Today, men who gossip are seen as effeminate. The ideal man is seen as a “man of few words”, but when he speaks, he is supposed to be respected. If a man is too talkative or too much of a gossip, people may frown upon him and consider him to be a “beta male” (Connell, 2020).

6. You must be willing to make sacrifices

Men are expected to be heroes. They must be willing to make sacrifices for the good of their society, even if this sacrifice means death.

This expectation of masculinity is one of the reasons why most men are soldiers, not women (although there are other reasons, of course).

It is also why in an emergency situation, the women and children often get evacuated first. Men are also expected to do risky jobs that can cause death, like working the power lines, cleaning sewers, working on a high-rise construction site, etc.

7. Men don’t cry

The famous saying “men don’t cry” comes from an old trope where men are seen as logical and women as emotional.

Thus, men are taught from a young age not to show any emotions and accept pain (physical or psychological) without so much as a wince.

If at all, it seems as if the only emotion society accepts from men is aggression. Take, for instance, Hollywood films, where the men run into the fires to rescue the crying woman – society’s “damsel in distress” (Pilcher & Whelehan, 2016).

Of course, this is toxic masculinity. A man should be able to show weakness. Otherwise, pent-up emotions inside may lead to mental health breakdowns.

8. You must be honorable

A man is expected to stay true to his word. A man is also expected to be decisive, not reluctant or unsure.

This masculine behavior has its roots in the expectation that a man must have leadership qualities.

At the end of the spectrum, women who are ‘damsels in distress’ are almost expected to change their minds – after all, men are supposedly logical and women are supposedly emotional (Kimmel et al., 2004).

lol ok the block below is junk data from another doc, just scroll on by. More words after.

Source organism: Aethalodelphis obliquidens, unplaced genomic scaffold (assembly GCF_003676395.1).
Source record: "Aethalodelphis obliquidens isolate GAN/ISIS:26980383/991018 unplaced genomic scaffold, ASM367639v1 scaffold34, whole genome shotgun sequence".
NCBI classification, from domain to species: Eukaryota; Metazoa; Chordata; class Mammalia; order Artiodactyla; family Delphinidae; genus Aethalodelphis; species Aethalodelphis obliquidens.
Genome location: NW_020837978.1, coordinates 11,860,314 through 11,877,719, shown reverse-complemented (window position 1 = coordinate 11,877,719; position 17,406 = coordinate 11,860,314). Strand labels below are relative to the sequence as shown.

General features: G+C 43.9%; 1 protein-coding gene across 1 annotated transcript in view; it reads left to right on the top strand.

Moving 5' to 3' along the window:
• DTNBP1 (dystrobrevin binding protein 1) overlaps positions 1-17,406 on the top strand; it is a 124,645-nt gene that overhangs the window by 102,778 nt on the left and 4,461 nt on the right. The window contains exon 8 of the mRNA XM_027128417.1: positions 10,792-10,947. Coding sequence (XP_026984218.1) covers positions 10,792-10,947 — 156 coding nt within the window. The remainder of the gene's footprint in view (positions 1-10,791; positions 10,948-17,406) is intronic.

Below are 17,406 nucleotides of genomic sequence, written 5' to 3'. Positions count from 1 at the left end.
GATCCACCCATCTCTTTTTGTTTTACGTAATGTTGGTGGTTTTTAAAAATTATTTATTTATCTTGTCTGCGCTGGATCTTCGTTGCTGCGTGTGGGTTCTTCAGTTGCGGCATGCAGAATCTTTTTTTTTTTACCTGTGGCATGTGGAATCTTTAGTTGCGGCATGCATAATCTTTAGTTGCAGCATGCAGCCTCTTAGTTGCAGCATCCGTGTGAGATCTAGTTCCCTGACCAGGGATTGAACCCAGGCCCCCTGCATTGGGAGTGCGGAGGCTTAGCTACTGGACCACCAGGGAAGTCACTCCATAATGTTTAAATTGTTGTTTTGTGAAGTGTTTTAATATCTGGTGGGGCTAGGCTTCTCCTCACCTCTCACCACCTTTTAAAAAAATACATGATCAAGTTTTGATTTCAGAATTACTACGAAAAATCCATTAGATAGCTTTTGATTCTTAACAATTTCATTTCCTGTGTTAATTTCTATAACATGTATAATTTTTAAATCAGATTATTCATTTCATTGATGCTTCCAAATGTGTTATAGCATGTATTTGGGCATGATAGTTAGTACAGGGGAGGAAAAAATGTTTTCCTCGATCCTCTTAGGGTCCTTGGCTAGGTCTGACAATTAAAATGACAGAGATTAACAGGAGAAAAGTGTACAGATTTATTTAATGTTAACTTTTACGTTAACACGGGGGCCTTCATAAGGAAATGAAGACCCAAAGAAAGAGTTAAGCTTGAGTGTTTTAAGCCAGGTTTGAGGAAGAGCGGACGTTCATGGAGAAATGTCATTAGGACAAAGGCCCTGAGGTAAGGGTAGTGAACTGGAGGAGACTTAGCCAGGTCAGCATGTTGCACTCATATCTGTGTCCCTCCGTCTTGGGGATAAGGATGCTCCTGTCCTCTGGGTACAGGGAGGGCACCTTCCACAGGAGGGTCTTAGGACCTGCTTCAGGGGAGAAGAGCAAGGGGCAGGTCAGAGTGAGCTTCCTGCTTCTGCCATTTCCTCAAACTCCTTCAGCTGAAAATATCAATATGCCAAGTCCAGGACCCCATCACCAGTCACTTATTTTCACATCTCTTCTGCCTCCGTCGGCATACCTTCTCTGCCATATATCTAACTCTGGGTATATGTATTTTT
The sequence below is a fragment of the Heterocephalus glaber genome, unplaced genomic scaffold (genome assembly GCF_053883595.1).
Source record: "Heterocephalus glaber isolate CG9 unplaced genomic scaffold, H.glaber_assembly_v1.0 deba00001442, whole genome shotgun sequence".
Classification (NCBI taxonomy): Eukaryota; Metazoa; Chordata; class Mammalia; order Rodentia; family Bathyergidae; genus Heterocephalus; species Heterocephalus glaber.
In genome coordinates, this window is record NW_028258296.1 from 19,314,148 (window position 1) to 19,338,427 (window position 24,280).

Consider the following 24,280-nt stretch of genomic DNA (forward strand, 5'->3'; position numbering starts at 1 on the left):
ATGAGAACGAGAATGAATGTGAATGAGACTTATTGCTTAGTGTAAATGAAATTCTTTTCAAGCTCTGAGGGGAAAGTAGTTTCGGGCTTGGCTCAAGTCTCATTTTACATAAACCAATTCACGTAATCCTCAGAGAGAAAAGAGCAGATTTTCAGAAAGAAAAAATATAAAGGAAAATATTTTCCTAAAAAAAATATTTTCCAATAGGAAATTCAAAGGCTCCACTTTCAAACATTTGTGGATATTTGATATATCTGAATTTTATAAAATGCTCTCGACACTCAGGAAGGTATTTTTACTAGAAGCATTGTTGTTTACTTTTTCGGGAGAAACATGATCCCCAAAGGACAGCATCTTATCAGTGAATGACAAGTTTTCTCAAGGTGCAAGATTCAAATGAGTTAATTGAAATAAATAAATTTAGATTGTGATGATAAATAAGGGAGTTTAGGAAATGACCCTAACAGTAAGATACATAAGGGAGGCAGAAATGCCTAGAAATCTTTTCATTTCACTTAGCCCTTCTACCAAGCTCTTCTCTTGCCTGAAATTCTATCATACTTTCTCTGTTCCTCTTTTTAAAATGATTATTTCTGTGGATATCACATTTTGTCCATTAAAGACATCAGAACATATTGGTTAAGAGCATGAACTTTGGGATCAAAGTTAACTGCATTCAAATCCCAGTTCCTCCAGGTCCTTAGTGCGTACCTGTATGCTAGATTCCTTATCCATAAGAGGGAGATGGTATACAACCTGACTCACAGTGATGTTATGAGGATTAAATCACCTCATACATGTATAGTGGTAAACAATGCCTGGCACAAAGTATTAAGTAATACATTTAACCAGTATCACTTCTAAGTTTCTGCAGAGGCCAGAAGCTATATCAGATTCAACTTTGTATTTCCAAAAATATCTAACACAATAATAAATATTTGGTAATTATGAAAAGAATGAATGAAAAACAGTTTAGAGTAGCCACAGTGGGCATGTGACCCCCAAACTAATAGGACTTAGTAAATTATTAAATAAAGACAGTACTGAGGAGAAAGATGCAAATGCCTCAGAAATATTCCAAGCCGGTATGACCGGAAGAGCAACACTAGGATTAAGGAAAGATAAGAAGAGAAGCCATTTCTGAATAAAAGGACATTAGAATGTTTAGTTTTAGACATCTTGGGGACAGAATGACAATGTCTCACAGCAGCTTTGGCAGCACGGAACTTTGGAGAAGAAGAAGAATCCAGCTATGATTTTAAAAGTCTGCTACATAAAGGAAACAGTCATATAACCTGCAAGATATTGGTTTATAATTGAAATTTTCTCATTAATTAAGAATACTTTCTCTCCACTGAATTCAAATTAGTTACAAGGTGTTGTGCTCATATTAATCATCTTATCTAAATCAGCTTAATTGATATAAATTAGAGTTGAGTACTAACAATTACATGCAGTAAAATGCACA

If a man displays this behavior, he is considered unmanly—so unsure about the things he wants in life. 

9. You must be self-reliant, not dependent

Another example of masculinity is self-reliance. The man is the “breadwinner” whose primary job is to provide resources for the family.

This stereotype harks back to a time when women were not even allowed jobs. They would stay at home to raise the children while the man went to work (Cranny-Francis et al., 2017).

Today, we have increasingly come to accept equality between the sexes and the idea that women are perfectly able to pursue a career and succeed. Nevertheless, a cultural narrative persists that says men are the people who should go out and gather resources while women are expected to be dependent on men.

We can even see this narrative playing out in small interactions, such as when a man will attempt to carry a heavy object on his own, and not ask for help unless it is extremely necessary; or, when men are notoriously bad at asking for directions!

10. You must not show weakness

Lastly, masculine behavior dictates that you must never show weakness or cowardice. You must stand your ground. Men are expected to take action in an emergency, not hide among women.

A weak man is unreliable, which is why men are expected to help in times of crisis, not receive help. From an evolutionary standpoint, a physically, mentally, and emotionally weak man is also not an ideal partner, as he cannot protect his family from danger.

Read Next: How Many Genders are There?

Conclusion

Today, in a time when gender is seen as a social construct, social scientists question the value of outdated tropes about masculinity and femininity. We live in a world where we acknowledge that women can be leaders, men can be emotional, and (ideally) society shouldn’t judge a person by their assigned gender at birth.

Nevertheless, these old narratives will continue for generations to come because they’re so engrained in culture. From Hollywood films to everyday playground interactions, cultural ideals about masculinity and femininity will be passed down through the generations.

References

Butler, J. (2002). Gender trouble. Cambridge: Routledge.

Connell, R. W. (2020). Masculinities. Melbourne: Routledge.

Cranny-Francis, A., Waring, W., Stavropoulos, P., & Kirkby, J. (2017). Gender studies: Terms and debates. New York: Bloomsbury Publishing.

Kimmel, M. S., Hearn, J., & Connell, R. W. (Eds.). (2004). Handbook of studies on men and masculinities. London: Sage.

Pilcher, J., & Whelehan, I. (2016). Key concepts in gender studies. London: Sage.

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Dr. Chris Drew is the founder of the Helpful Professor. He holds a PhD in education and has published over 20 articles in scholarly journals. He is the former editor of the Journal of Learning Development in Higher Education.